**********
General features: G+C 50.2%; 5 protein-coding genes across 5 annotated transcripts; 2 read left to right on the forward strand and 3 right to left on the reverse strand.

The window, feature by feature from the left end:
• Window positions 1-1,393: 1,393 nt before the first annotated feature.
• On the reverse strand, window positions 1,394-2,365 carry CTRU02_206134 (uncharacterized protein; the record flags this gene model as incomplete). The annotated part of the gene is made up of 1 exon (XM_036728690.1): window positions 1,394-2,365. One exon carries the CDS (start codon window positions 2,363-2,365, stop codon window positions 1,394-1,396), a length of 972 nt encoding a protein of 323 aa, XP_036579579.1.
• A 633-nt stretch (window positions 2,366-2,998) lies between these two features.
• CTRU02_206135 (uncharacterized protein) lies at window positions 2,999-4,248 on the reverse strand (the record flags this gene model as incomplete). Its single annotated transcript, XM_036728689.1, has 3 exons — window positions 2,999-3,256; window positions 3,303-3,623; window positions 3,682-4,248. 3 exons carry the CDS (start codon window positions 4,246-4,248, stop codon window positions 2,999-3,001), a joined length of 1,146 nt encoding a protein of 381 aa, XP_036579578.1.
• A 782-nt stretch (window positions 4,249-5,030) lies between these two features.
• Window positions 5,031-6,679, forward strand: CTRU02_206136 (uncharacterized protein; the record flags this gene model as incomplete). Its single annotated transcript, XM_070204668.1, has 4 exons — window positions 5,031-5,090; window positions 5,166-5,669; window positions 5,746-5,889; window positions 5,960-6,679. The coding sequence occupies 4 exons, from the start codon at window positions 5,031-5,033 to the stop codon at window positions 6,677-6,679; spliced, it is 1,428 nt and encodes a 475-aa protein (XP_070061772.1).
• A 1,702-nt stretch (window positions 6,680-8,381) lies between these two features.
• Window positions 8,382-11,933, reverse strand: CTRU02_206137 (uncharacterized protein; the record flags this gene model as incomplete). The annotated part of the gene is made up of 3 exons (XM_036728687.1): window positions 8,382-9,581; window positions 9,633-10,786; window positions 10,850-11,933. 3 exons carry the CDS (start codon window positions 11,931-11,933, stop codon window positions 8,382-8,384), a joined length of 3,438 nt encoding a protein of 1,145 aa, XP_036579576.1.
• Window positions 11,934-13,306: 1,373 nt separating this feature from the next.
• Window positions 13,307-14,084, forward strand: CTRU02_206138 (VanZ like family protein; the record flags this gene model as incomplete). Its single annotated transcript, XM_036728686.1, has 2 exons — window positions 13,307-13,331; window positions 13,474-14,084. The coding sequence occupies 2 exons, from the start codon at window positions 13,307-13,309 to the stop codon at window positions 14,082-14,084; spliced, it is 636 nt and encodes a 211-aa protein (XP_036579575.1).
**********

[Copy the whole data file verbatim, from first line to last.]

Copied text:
General features: G+C 50.2%; 5 protein-coding genes across 5 annotated transcripts; 2 read left to right on the forward strand and 3 right to left on the reverse strand.

The window, feature by feature from the left end:
• Window positions 1-1,393: 1,393 nt before the first annotated feature.
• On the reverse strand, window positions 1,394-2,365 carry CTRU02_206134 (uncharacterized protein; the record flags this gene model as incomplete). The annotated part of the gene is made up of 1 exon (XM_036728690.1): window positions 1,394-2,365. One exon carries the CDS (start codon window positions 2,363-2,365, stop codon window positions 1,394-1,396), a length of 972 nt encoding a protein of 323 aa, XP_036579579.1.
• A 633-nt stretch (window positions 2,366-2,998) lies between these two features.
• CTRU02_206135 (uncharacterized protein) lies at window positions 2,999-4,248 on the reverse strand (the record flags this gene model as incomplete). Its single annotated transcript, XM_036728689.1, has 3 exons — window positions 2,999-3,256; window positions 3,303-3,623; window positions 3,682-4,248. 3 exons carry the CDS (start codon window positions 4,246-4,248, stop codon window positions 2,999-3,001), a joined length of 1,146 nt encoding a protein of 381 aa, XP_036579578.1.
• A 782-nt stretch (window positions 4,249-5,030) lies between these two features.
• Window positions 5,031-6,679, forward strand: CTRU02_206136 (uncharacterized protein; the record flags this gene model as incomplete). Its single annotated transcript, XM_070204668.1, has 4 exons — window positions 5,031-5,090; window positions 5,166-5,669; window positions 5,746-5,889; window positions 5,960-6,679. The coding sequence occupies 4 exons, from the start codon at window positions 5,031-5,033 to the stop codon at window positions 6,677-6,679; spliced, it is 1,428 nt and encodes a 475-aa protein (XP_070061772.1).
• A 1,702-nt stretch (window positions 6,680-8,381) lies between these two features.
• Window positions 8,382-11,933, reverse strand: CTRU02_206137 (uncharacterized protein; the record flags this gene model as incomplete). The annotated part of the gene is made up of 3 exons (XM_036728687.1): window positions 8,382-9,581; window positions 9,633-10,786; window positions 10,850-11,933. 3 exons carry the CDS (start codon window positions 11,931-11,933, stop codon window positions 8,382-8,384), a joined length of 3,438 nt encoding a protein of 1,145 aa, XP_036579576.1.
• Window positions 11,934-13,306: 1,373 nt separating this feature from the next.
• Window positions 13,307-14,084, forward strand: CTRU02_206138 (VanZ like family protein; the record flags this gene model as incomplete). Its single annotated transcript, XM_036728686.1, has 2 exons — window positions 13,307-13,331; window positions 13,474-14,084. The coding sequence occupies 2 exons, from the start codon at window positions 13,307-13,309 to the stop codon at window positions 14,082-14,084; spliced, it is 636 nt and encodes a 211-aa protein (XP_036579575.1).